RRGB has moved 15% higher over the last month relative to the casual dining group’s nearly 11% move.  This recent outperformance follows months of underperformance as RRGB has declined 13.1% over the last 3 months relative to the group’s relatively flat performance over the same timeframe.  Year-to-date, RRGB has only improved 8.4% relative to the group’s nearly 90% move higher.  Just last week, a group filed a 13-D on the company, disclosing its 5.7% position after “Representatives of the Reporting Persons met with the Issuer's Chief Executive and Chief Financial Officers on December 15, 2009 to discuss the performance of the Issuer and business strategy.”  This filing along with the stock’s recent outperformance signaled that RRGB was deserving of a closer look.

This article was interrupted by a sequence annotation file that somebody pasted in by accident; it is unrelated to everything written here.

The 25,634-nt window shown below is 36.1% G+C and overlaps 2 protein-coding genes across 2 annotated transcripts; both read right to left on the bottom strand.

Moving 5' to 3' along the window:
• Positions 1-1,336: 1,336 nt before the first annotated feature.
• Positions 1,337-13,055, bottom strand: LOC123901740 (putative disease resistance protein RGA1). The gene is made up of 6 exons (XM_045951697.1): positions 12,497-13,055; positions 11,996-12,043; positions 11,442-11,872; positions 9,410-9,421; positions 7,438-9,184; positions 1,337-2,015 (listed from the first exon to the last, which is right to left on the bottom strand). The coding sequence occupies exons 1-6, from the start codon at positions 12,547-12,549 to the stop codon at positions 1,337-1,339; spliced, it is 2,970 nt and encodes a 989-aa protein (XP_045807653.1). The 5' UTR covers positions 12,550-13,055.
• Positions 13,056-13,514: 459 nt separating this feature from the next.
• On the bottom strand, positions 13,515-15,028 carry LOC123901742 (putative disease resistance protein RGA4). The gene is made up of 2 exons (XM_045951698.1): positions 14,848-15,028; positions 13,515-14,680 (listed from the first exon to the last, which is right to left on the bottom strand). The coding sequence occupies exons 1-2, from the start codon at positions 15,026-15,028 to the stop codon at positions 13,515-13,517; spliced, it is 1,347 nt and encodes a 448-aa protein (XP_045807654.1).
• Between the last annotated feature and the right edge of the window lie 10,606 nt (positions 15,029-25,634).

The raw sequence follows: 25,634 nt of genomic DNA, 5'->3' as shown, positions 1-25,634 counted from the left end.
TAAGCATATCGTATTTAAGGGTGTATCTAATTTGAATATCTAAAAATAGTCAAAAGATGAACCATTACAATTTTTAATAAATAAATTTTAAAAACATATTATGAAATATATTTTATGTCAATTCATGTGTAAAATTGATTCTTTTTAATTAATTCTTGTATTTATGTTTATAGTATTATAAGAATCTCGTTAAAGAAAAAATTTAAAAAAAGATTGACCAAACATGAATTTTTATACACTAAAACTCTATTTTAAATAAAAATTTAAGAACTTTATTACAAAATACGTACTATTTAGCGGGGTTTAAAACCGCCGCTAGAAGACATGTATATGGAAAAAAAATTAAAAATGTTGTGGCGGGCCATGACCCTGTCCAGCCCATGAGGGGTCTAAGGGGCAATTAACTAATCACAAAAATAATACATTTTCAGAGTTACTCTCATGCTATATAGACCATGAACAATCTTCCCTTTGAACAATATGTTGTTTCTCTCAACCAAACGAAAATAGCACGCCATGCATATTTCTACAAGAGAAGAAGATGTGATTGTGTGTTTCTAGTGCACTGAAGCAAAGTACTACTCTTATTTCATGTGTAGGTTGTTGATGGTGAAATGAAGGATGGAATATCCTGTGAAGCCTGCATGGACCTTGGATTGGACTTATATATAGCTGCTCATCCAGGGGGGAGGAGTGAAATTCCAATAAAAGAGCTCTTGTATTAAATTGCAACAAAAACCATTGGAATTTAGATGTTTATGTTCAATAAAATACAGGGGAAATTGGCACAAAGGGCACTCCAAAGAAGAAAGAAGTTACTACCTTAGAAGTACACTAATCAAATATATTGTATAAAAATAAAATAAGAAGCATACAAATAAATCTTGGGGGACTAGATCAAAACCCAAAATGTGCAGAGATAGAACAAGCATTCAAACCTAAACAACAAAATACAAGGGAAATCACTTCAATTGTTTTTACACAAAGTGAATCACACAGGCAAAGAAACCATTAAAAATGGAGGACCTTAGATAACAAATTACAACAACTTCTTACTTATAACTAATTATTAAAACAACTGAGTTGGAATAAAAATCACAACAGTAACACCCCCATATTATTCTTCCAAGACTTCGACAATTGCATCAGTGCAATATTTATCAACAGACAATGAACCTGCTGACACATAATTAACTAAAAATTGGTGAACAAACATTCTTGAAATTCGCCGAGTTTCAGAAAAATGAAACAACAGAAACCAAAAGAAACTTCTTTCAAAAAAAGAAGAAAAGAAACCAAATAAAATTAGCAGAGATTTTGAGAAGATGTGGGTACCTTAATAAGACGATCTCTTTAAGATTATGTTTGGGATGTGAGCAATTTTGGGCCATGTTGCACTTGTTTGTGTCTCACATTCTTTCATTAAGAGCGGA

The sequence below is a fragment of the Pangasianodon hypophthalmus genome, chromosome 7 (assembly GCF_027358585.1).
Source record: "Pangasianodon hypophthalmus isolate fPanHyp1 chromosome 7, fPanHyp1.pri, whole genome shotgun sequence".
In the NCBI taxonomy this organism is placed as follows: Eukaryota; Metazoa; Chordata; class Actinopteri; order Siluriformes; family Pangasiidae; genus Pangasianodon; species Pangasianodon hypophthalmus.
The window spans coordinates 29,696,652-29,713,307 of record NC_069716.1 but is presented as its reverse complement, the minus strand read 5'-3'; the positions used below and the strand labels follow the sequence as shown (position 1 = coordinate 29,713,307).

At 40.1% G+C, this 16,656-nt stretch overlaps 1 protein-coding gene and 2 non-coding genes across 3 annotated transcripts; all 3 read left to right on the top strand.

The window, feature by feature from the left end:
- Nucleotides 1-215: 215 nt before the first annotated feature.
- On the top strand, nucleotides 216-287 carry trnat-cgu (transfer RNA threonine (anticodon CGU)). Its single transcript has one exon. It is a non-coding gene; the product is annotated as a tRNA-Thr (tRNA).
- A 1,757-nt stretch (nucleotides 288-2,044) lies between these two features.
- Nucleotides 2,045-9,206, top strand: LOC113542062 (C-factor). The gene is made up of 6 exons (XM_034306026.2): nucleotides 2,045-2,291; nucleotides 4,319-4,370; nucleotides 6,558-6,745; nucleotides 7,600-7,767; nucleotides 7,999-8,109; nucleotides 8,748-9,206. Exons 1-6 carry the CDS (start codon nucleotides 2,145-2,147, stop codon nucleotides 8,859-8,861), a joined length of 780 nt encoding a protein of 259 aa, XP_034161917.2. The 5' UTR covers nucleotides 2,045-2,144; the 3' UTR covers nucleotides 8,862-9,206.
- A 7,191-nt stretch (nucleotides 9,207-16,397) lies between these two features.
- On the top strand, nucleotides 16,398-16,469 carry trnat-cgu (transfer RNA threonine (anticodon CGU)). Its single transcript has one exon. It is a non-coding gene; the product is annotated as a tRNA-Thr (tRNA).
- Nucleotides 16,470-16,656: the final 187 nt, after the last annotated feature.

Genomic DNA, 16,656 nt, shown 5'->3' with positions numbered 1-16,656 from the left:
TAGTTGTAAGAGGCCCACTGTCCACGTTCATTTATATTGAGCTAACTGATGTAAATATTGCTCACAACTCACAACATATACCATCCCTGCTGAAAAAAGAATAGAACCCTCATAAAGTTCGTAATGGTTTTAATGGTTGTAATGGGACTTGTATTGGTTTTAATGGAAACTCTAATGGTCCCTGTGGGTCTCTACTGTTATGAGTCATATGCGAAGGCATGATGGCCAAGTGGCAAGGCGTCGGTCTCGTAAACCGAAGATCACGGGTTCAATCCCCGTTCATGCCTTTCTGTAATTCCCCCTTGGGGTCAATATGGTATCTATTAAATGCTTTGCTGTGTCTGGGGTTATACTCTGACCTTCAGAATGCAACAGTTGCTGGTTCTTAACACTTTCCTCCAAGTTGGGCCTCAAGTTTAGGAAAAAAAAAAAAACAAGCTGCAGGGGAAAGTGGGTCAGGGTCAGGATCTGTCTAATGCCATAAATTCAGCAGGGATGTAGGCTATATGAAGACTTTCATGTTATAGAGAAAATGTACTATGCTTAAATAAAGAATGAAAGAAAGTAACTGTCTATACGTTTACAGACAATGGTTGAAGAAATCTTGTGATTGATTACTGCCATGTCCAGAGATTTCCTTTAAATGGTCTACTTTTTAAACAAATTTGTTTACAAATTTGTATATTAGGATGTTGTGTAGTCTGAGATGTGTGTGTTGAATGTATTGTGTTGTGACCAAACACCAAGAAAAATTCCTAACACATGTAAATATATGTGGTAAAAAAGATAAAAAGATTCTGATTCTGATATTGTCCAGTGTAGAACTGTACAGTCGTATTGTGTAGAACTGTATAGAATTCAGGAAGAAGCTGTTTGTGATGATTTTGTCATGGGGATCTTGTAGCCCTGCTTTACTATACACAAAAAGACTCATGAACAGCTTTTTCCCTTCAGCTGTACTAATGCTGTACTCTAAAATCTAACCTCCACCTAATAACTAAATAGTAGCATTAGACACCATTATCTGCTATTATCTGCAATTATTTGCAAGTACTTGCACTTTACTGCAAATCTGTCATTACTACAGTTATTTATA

The glaringly obvious hole in the story is that RRGB’s same-store sales are in free fall with the company’s gap to Knapp getting increasingly wider in terms of underperformance (shown below).  Comparable sales declined 14.9% in 3Q09 with traffic down 13.8%.  These declines are more similar in magnitude to what we have heard out of the higher end concepts, but with an average check of $11.57 in 3Q09 and with what the company calls its unique brand positioning between casual and fast casual, RRGB is not going after the same discretionary dollars and is therefore, losing share within the casual dining segment.